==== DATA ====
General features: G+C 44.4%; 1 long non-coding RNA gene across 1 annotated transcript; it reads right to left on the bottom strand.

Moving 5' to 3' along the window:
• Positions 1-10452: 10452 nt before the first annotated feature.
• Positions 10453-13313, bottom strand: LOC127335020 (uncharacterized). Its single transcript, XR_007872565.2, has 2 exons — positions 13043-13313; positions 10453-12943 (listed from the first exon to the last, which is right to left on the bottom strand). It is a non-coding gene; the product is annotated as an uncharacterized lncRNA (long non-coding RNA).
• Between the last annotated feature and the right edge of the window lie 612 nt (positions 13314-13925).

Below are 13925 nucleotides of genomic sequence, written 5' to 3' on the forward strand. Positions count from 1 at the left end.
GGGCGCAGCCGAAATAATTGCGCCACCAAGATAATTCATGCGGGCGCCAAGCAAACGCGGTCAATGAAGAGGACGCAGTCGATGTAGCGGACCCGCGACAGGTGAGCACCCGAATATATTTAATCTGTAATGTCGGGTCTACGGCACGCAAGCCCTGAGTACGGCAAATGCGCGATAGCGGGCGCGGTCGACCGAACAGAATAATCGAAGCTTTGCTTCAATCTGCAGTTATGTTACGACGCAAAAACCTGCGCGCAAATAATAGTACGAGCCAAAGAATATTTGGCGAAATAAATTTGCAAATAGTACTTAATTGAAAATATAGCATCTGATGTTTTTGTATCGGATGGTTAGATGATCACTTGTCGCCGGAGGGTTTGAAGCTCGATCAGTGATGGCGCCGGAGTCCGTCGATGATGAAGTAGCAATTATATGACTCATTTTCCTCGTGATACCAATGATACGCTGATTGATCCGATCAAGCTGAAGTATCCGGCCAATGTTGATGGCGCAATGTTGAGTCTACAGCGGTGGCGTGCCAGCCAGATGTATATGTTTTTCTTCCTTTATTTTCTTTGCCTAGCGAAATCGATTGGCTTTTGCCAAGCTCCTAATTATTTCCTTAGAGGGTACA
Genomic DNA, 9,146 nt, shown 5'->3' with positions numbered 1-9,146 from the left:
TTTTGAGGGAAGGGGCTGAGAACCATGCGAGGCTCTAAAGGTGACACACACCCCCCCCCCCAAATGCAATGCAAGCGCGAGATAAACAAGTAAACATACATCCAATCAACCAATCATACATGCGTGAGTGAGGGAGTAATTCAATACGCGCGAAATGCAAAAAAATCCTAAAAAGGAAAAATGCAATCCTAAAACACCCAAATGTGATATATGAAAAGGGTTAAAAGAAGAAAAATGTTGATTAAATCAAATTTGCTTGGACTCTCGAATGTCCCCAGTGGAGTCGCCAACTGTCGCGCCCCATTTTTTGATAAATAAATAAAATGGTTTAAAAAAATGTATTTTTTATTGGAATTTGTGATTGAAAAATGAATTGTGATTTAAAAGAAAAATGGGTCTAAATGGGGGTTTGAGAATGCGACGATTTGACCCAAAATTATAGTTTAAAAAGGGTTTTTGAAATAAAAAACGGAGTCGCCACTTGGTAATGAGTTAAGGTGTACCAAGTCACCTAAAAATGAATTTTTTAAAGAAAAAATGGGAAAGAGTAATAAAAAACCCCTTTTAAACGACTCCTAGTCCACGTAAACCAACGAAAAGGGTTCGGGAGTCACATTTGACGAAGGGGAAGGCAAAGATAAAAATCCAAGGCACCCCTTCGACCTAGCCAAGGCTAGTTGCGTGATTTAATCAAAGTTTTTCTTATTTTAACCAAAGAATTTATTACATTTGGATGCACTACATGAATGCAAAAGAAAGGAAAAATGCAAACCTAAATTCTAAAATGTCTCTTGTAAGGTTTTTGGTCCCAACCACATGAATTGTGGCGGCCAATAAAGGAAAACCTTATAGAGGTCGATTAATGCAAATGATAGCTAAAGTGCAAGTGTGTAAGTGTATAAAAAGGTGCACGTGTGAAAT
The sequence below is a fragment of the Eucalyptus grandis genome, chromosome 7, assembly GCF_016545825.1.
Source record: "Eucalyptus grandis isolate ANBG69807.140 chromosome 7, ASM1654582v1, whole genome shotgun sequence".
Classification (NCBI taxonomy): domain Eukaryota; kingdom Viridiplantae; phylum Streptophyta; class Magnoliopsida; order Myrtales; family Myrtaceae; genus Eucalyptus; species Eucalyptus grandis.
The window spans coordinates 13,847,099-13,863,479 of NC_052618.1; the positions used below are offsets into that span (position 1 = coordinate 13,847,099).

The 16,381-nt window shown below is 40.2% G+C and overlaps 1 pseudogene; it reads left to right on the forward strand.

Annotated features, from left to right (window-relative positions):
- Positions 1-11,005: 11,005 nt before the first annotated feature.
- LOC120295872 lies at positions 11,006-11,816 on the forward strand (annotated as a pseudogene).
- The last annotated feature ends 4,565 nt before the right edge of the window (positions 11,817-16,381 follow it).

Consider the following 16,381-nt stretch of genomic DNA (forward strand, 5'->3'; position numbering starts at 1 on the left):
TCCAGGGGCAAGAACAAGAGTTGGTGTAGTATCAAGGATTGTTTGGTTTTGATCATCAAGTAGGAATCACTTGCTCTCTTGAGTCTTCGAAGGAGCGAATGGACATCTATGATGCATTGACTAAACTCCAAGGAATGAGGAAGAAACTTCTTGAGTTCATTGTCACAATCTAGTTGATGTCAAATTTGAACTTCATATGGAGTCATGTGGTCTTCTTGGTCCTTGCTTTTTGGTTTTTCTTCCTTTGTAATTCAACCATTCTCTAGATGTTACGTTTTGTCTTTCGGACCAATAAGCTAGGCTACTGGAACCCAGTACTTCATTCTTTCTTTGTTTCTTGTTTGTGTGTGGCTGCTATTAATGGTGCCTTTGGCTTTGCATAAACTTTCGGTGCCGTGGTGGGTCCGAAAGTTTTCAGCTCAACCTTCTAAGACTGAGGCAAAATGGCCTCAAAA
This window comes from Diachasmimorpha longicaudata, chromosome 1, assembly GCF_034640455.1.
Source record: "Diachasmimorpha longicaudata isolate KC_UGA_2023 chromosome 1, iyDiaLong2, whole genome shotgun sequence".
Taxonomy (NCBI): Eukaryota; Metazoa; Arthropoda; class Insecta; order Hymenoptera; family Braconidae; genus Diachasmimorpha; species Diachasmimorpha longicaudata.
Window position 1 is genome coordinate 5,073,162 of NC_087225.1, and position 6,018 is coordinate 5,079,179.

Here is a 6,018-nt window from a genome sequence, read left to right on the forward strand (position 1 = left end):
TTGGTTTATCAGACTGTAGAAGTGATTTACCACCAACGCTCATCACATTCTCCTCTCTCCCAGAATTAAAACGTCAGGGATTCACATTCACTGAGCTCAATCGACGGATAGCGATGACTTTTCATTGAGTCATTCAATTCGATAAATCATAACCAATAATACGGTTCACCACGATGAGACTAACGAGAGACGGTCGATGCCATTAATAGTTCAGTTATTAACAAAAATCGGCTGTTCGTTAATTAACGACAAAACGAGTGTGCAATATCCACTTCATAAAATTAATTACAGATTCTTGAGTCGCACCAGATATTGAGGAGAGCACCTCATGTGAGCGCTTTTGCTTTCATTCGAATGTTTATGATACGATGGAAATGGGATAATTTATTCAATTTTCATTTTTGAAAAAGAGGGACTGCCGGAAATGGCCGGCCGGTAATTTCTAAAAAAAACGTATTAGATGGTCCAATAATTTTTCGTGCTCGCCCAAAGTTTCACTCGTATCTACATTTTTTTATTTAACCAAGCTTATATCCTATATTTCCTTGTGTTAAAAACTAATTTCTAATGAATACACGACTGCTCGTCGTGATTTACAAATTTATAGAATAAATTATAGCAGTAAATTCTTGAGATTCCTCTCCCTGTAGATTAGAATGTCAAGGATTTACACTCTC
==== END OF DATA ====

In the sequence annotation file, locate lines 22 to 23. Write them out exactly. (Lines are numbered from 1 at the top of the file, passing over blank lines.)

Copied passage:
Source record: "Diachasmimorpha longicaudata isolate KC_UGA_2023 chromosome 1, iyDiaLong2, whole genome shotgun sequence".
Taxonomy (NCBI): Eukaryota; Metazoa; Arthropoda; class Insecta; order Hymenoptera; family Braconidae; genus Diachasmimorpha; species Diachasmimorpha longicaudata.